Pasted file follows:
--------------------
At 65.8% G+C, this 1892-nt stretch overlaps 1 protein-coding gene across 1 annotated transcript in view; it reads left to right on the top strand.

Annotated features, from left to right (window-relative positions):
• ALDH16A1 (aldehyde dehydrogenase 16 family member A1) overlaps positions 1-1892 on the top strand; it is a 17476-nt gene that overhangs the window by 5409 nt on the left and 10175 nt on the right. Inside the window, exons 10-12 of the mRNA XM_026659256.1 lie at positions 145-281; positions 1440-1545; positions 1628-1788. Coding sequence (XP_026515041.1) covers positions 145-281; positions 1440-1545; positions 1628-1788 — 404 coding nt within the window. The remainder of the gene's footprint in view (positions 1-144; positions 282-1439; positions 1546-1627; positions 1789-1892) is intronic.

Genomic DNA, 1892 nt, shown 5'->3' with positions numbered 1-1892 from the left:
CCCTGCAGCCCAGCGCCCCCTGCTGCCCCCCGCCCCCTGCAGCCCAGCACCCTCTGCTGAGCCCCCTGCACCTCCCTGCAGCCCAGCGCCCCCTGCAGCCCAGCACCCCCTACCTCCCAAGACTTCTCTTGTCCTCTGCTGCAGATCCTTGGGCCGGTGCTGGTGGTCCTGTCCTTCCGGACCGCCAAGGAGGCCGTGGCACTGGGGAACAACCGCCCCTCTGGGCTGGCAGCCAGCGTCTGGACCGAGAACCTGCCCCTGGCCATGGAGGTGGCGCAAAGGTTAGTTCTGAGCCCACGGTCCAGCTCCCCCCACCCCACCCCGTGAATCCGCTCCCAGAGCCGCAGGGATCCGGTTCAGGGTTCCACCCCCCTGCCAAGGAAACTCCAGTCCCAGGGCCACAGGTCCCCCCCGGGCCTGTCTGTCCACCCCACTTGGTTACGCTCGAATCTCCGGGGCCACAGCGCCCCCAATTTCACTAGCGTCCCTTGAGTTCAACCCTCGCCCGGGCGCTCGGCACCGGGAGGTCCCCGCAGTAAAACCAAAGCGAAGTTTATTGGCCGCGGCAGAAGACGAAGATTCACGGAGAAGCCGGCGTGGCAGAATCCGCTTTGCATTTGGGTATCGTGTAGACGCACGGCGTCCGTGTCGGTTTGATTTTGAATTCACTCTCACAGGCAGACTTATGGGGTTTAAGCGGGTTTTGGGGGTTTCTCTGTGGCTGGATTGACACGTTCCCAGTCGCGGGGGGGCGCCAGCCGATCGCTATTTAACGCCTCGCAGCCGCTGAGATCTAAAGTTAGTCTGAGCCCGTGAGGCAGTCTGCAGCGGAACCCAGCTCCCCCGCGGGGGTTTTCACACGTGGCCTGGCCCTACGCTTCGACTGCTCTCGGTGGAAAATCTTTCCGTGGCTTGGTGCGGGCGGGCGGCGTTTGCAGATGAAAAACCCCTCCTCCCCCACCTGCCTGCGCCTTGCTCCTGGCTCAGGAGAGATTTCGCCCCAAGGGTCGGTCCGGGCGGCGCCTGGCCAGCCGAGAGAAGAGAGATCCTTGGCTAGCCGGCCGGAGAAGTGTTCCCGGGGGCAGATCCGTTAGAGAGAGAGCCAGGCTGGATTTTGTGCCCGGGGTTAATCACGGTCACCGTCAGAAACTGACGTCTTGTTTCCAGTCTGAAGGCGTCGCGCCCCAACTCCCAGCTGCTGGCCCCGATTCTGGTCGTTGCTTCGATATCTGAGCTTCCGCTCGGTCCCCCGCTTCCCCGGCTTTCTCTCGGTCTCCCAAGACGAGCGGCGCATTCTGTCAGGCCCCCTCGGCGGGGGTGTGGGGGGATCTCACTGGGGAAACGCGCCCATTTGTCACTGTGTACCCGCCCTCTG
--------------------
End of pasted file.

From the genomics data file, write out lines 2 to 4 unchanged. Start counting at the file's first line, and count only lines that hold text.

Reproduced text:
Annotated features, from left to right (window-relative positions):
• ALDH16A1 (aldehyde dehydrogenase 16 family member A1) overlaps positions 1-1892 on the top strand; it is a 17476-nt gene that overhangs the window by 5409 nt on the left and 10175 nt on the right. Inside the window, exons 10-12 of the mRNA XM_026659256.1 lie at positions 145-281; positions 1440-1545; positions 1628-1788. Coding sequence (XP_026515041.1) covers positions 145-281; positions 1440-1545; positions 1628-1788 — 404 coding nt within the window. The remainder of the gene's footprint in view (positions 1-144; positions 282-1439; positions 1546-1627; positions 1789-1892) is intronic.

Genomic DNA, 1892 nt, shown 5'->3' with positions numbered 1-1892 from the left: